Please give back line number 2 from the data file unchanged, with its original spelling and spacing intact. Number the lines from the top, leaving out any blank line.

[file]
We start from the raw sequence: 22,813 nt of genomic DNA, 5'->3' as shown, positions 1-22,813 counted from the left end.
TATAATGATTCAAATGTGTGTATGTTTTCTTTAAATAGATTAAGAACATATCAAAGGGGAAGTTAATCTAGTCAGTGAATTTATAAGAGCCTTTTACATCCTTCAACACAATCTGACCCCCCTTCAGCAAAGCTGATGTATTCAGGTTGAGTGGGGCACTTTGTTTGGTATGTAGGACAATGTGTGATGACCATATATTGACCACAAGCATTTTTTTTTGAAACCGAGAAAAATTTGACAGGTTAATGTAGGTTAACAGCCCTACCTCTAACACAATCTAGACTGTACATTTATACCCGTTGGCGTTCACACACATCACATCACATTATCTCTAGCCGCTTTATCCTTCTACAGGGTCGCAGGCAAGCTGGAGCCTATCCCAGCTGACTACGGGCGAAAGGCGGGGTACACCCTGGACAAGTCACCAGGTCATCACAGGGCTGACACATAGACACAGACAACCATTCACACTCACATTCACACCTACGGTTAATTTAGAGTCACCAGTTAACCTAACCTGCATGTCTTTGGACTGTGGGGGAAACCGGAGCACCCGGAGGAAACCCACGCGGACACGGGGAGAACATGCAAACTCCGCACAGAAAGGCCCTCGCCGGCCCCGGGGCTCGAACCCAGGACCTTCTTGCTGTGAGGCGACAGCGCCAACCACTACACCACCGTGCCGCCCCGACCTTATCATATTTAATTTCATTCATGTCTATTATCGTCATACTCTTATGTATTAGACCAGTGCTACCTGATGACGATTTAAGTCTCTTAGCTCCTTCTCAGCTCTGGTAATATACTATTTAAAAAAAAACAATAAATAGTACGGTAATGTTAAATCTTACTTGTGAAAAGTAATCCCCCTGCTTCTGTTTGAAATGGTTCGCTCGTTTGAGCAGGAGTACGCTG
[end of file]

TATAATGATTCAAATGTGTGTATGTTTTCTTTAAATAGATTAAGAACATATCAAAGGGGAAGTTAATCTAGTCAGTGAATTTATAAGAGCCTTTTACATCCTTCAACACAATCTGACCCCCCTTCAGCAAAGCTGATGTATTCAGGTTGAGTGGGGCACTTTGTTTGGTATGTAGGACAATGTGTGATGACCATATATTGACCACAAGCATTTTTTTTTGAAACCGAGAAAAATTTGACAGGTTAATGTAGGTTAACAGCCCTACCTCTAACACAATCTAGACTGTACATTTATACCCGTTGGCGTTCACACACATCACATCACATTATCTCTAGCCGCTTTATCCTTCTACAGGGTCGCAGGCAAGCTGGAGCCTATCCCAGCTGACTACGGGCGAAAGGCGGGGTACACCCTGGACAAGTCACCAGGTCATCACAGGGCTGACACATAGACACAGACAACCATTCACACTCACATTCACACCTACGGTTAATTTAGAGTCACCAGTTAACCTAACCTGCATGTCTTTGGACTGTGGGGGAAACCGGAGCACCCGGAGGAAACCCACGCGGACACGGGGAGAACATGCAAACTCCGCACAGAAAGGCCCTCGCCGGCCCCGGGGCTCGAACCCAGGACCTTCTTGCTGTGAGGCGACAGCGCCAACCACTACACCACCGTGCCGCCCCGACCTTATCATATTTAATTTCATTCATGTCTATTATCGTCATACTCTTATGTATTAGACCAGTGCTACCTGATGACGATTTAAGTCTCTTAGCTCCTTCTCAGCTCTGGTAATATACTATTTAAAAAAAAACAATAAATAGTACGGTAATGTTAAATCTTACTTGTGAAAAGTAATCCCCCTGCTTCTGTTTGAAATGGTTCGCTCGTTTGAGCAGGAGTACGCTG